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Barbara's Table

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Barbara's Table

A small amount of fabulous wood can go a long way.

By Tom Caspar

Surprise! My wife loved this table because I designed it just for her. It’s beautiful, versatile and with time-saving biscuits and dowels, it only took me a few weekends to build. It’s a great project.

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Cut out the legs first. The best looking legs come from the side of a board where the grain runs straight. Your cut doesn’t have to be parallel to the edge of the board, however. Following the grain is more important.

Click any image to view a larger version.


Cut two biscuit slots side-by-side into the rails and legs. Biscuit joinery is incredibly fast and plenty strong for a table this size.


Drill dowel holes in the ends of the stretchers. Use two clamps to firmly hold the stretchers in place—one across the fence and another down to the jig’s base.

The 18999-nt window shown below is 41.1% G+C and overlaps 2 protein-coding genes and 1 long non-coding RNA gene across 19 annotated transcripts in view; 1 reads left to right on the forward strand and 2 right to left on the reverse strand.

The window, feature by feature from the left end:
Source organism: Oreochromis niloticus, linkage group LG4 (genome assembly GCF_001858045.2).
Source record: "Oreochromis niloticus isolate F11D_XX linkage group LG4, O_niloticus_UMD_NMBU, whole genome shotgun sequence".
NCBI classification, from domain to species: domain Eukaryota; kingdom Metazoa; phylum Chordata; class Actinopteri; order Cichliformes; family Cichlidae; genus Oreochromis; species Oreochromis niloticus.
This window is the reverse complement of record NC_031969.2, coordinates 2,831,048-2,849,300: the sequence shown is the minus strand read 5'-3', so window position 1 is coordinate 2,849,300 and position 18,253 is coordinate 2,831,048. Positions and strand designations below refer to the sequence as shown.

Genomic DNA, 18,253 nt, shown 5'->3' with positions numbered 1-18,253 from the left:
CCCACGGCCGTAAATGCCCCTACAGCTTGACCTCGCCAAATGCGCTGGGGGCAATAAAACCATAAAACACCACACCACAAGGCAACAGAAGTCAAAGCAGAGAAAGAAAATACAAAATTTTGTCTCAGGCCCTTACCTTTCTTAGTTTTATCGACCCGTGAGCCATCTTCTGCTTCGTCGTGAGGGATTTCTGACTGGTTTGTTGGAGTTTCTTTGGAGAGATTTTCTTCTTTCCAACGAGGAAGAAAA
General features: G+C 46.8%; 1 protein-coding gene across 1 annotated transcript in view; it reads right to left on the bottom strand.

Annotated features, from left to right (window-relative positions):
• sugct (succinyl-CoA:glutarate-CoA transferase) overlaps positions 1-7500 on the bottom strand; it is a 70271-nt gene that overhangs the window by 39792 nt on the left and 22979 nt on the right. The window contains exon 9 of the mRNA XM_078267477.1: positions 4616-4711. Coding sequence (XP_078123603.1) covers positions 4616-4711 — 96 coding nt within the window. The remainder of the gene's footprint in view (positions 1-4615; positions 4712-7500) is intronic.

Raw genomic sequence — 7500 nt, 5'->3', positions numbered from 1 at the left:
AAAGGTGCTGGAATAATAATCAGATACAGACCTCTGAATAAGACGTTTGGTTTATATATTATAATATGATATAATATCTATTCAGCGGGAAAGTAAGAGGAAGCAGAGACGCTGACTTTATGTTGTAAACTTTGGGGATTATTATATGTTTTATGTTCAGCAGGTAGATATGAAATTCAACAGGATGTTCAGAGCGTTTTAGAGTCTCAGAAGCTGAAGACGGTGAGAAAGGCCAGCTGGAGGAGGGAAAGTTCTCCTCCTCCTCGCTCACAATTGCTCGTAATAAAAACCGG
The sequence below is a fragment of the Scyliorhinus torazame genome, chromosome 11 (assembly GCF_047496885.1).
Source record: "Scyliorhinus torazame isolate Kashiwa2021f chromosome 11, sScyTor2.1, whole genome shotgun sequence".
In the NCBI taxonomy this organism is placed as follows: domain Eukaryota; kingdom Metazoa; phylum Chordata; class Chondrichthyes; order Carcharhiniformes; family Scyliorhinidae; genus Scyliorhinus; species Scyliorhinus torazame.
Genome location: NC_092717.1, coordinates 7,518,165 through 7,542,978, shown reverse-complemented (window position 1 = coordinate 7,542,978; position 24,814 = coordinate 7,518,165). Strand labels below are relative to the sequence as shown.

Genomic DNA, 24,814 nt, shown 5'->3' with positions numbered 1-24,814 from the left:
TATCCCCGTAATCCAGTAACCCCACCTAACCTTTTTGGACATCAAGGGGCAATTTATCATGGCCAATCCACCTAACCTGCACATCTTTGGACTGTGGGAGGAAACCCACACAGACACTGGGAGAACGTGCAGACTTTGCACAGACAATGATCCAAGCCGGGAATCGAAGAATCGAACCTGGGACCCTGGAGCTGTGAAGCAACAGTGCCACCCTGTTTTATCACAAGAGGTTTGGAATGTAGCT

Glue the base together upside down on a dead-flat surface (such as your tablesaw), so the base doesn’t end up crooked. Biscuit joints can shift side to side. Level the rails with 4-1/2-in.- wide support blocks.


Cut rabbets on the undersides of the shelves with the same jig as shown in. It’s much faster than setting up a dado set. First make relief cuts with the shelf lying flat on the tablesaw. Then stand the shelf on end and rip off the waste.


This story originally appeared in American Woodworker June 2002, issue #94.

June 2002, issue #94

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